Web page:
Row 10: 7 hdc | do decrease 1 | 7 hdc. Ch2, turn. (16 st)
Row 11: 6 hdc | do decrease 2 | 6 hdc. Ch 2, turn. (14 st)
Row 12: 5 hdc | do decrease 3 | 5 hdc. Ch2, turn. (12 st)
Row 13: 4 hdc | do decrease 2 | 4 hdc. Ch 2, turn. (10 st)
Row 14: 2 hdc | do decrease 1 | 2 hdc. Ch 2. turn. (6 st)
Row 15: 1 hdc | do decrease 2 | 1 hdc. Ch 1, turn. (4st)
Finish: No yo. Go into st 1, pull up loop. Go into fr post of st 2, pull up loop. Go into fr post of st 3, pull up loop. Go into st 4, pull up loop. Yo, go through all five loops on your hook. Yo and pull through to secure, cut yarn and work in end.

Here’s the complete chart! (click to embiggen)

TO ATTACH SQUARES FOR BLANKET: 
Place two squares next to each other with the top points facing up. Attach new yarn in top stitch of right square, and sl st down the side to the left corner, picking up 21 st total (divide evenly). Now sl st up the right side of the left square to the top, picking up 21 st. Ch 2, turn, work 42 hdc. Ch 2, turn. You can now work your new square from row 2 as normal.

Have fun!!

therapysquare_small

 


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Free pattern: Rudolph ornament!

This cute Rudolph started out as an experiment with home made amigurumi eyes (remind me to write another post about that!).
A friend of mine had been hinting for a while that she’d like a cute ornament to hang in her Christmas tree, so once I had the eyes, I combined them with her wish into one efficient, doe-eyed package of cuteness. With antlers. Waaaaaah.

kerstrendier

Project will cost around 4-6 hours to make, depending on your speed and experience. It’s worked in continuous rounds.

Rudolph the red-nosed Christmas tree ornament

WHAT YOU NEED
– brown, black, green, red, white yarn
– pair of amigurumi eyes (or picot knots, felt eyes, whatever else you prefer)
– tapestry needle
– stuffing
– pair of scissors.

HEAD (brown)
NB: You’ll start by working around a chain, not in a magic loop!
Round 1: ch 5
Round 2: sc in 2nd ch from hook, 2sc | in last ch, do 3sc | 2sc | inc (10 st)

(Neatest way to crochet into a chain)

Round 3: inc, 2sc | in next 3 st, inc | 2sc, inc, inc (16 st)
Round 4-6: sc around (16 st)
Round 7: *inc, 1sc* four times, inc, 7sc (21 st)
Round 8-9: sc around (21 st)
Round 10 (short rows): *ch, turn, 12sc* twice
Round 11: sc around (21 st)

Start stuffing head. Attach eyes between round 7 and 8 or 8 and 9. Place them close together for that goofy ‘Wallace and Gromit’ look:).

Round 12: *dec, 5sc* three times (18 st)
Round 13: sc around (18 st)
Round 14: *dec, 1sc* six times (12 st)

Finish stuffing.

Round 15: dec six times (6 st)

Cut yarn, pull through and weave close with tapestry needle.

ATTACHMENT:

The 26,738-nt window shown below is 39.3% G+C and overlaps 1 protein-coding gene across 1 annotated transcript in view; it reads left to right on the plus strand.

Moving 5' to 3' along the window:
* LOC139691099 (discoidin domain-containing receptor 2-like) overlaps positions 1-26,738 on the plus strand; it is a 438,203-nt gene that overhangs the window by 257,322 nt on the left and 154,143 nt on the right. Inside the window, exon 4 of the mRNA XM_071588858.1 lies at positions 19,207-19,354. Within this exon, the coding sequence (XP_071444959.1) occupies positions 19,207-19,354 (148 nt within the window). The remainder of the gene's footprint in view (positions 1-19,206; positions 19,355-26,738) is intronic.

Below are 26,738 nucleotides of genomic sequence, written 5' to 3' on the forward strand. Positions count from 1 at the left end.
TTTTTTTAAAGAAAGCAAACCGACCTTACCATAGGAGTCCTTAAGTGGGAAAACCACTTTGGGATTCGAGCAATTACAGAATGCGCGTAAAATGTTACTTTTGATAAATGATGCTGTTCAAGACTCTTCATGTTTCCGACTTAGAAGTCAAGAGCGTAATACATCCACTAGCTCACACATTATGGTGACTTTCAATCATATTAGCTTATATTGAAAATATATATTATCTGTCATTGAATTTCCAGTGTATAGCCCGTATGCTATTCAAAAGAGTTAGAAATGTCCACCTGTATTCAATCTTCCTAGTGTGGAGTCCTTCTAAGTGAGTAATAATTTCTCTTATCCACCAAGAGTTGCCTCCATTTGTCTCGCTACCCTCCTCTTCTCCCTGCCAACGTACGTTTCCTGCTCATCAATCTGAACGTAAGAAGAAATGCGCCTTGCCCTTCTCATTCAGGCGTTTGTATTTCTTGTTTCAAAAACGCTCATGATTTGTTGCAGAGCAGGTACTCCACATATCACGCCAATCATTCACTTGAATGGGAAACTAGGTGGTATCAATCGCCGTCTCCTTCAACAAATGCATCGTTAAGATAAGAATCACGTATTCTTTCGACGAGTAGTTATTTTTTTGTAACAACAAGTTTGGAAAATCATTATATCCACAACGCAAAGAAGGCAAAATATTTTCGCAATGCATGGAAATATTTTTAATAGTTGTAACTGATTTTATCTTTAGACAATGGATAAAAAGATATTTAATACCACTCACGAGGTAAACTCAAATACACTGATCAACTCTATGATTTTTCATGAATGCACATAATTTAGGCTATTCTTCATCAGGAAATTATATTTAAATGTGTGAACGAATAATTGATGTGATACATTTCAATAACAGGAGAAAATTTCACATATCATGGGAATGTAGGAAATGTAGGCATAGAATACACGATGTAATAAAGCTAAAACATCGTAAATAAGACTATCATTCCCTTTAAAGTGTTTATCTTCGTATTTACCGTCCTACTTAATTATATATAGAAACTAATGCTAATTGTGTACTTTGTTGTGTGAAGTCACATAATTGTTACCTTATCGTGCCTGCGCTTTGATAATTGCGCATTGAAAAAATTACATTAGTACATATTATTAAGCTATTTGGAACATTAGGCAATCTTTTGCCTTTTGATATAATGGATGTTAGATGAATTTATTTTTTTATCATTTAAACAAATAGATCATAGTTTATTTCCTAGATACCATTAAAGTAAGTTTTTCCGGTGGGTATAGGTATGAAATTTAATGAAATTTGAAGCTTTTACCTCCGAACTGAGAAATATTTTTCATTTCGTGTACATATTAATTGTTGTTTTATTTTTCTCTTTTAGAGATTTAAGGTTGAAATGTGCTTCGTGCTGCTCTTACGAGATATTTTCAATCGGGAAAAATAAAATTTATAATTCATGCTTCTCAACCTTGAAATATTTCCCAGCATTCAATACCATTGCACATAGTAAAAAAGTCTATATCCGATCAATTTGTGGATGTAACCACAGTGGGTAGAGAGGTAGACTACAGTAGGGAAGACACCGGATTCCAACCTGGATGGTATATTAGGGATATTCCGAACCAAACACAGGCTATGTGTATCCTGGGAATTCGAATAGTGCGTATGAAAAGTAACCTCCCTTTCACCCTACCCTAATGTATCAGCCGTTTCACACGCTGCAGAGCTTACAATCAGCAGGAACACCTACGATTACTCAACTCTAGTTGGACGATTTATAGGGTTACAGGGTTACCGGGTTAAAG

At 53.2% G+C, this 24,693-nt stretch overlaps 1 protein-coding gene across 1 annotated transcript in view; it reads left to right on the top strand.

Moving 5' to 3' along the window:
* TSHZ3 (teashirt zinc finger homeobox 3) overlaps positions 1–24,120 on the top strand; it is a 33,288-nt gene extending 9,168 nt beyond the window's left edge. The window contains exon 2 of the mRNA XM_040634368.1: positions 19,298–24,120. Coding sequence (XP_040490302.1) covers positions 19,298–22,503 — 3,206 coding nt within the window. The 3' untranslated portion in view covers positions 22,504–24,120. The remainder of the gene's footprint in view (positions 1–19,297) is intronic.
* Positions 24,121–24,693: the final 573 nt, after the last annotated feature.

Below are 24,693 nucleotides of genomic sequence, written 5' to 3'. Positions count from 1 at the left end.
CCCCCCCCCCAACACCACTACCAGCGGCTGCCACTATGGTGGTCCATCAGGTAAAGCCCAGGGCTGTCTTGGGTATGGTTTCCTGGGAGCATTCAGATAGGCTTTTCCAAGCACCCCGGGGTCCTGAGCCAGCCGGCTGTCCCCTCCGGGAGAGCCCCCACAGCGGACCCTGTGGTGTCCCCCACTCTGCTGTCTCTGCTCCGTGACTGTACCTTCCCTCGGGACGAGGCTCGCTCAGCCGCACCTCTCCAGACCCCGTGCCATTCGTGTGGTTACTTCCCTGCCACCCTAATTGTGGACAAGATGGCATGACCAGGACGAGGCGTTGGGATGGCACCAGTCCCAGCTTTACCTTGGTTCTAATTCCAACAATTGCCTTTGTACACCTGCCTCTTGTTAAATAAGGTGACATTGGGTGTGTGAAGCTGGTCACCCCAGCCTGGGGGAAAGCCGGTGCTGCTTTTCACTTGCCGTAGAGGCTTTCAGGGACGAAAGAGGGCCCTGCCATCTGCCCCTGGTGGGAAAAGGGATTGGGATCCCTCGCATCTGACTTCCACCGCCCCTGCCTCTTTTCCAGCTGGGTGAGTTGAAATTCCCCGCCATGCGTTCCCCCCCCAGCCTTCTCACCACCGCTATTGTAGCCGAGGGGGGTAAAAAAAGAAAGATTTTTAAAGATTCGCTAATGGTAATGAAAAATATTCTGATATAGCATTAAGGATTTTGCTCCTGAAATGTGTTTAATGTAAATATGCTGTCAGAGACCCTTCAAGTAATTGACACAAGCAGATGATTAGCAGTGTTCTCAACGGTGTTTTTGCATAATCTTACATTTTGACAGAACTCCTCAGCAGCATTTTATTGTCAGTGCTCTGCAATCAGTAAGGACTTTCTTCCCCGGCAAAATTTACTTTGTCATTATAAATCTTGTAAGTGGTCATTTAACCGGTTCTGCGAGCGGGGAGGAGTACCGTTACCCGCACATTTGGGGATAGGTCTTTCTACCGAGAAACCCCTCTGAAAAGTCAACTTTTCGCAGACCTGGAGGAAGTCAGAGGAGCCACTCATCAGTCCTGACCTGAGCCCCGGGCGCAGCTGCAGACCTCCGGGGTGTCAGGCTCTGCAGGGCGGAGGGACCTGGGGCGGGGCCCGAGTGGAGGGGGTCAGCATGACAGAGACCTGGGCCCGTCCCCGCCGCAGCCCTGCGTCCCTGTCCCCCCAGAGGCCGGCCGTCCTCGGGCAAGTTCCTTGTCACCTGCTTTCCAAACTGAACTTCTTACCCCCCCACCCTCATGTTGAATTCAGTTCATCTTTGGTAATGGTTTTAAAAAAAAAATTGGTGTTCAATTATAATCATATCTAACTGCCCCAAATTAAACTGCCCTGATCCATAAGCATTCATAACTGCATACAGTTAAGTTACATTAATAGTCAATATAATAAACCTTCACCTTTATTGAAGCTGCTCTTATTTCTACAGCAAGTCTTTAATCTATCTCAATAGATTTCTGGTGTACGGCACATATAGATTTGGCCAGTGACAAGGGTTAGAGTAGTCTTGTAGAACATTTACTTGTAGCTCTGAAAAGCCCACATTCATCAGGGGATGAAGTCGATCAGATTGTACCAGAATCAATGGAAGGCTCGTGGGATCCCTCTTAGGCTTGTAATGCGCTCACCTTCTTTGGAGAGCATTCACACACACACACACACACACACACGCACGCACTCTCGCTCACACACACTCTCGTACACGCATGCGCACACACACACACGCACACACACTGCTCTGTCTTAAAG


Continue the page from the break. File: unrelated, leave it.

BODY (brown)
Round 1: 6sc in magic loop.
(Don’t know how to make a magic loop? Here’s a tutorial!)
Round 2: inc in every st (12 st)
Round 3: *inc, 1sc* six times (18 st)
Round 4-7: sc around (18 st)

Start stuffing.

Round 8: *dec, 4sc* three times (15 st)
Round 9: *dec, 3sc* three times (12 st)

Finish stuffing.

Round 10: *dec, 2sc* three times (9 st)
Round 11: sc around (9 st)

Cut yarn, pull through. Flatten ‘neck’ (not stuffed).
Sew onto head so that head tilts a bit forward.

ARM (black/brown, make 2)
Round 1: 6sc in magic loop with black. Finish off, sew in end. Attach brown thread invisibly (Here’s a tutorial!).
Round 2 (brown): *inc, 1sc* three times (9 st)
Round 3-6: sc around (9 st)

Cut yarn, pull through. Flatten top of arm. Sew arms on, up around 2/3rd of the body height (leaving room for the scarf).

ANTLER (black, make 2)
Round 1: ch 9
Round 2: sc in 2nd ch, 7sc along chain (8 st)
Round 3: ch, turn. Go into bl of first sc and one loop of first ch. 4 sl st ‘along the side’ of round 2. Ch 4, sc in 2nd ch, 2sc.

You should now have a forked shape. Cut yarn, pull through, and attach the ‘fork’ to the ‘main stem’. Weave yarn back down to the antler base and sew onto the head.

SCARF (green, white, red)
Round 1 (C1): foundation sc 4, ch, turn
Round 2 (C1): 4sc, pick up new color, turn
Round 3 (C2): 4sc – crochet over C1 with the first sc – ch, turn
Round 4 (C2): 4sc, pick up C3, turn
Round 5 (C3): 4sc – crochet over C1 and C2 with the first sc – ch, turn
Round 6 (C3): 4sc, pick up C1, turn

…etc.

Cut off long strand of yarn, pull through. With wrong side facing,
fold double, bring up ‘turning side’ to ‘changing color side’
and sew together. With right side facing, arrange around neck,
sew one end onto the chest and the other end to the side of the jaw.

EAR (brown, make 2)
Round 1: 6sc in magic loop
Round 2: *inc, 2sc* two times (8 st)
Round 3: *inc, 3sc* two times (10 st)
Round 4-6: sc around (10 st)

Flatten, fold double. Ch, turn, make 3 sl st on top of ear. Cut yarn, pull through. Attach underneath antlers at a downward slant for maximum cuteness.

NOSE: with red yarn, go in and out a row of stitches vertically, on the front of the snout.

Now all you need to do is attach a loop of your choosing to the top of the head (between the antlers) and you’re DONE!

 Please…
feel free to use these notes for whatever (commercial) project you desire! I appreciate a mention or link, but it’s not necessary.
Please DO NOT take this pattern, or the images, and charge people money for it.

Have fun, and happy whatever you celebrate!! 🙂

kerstrendiersides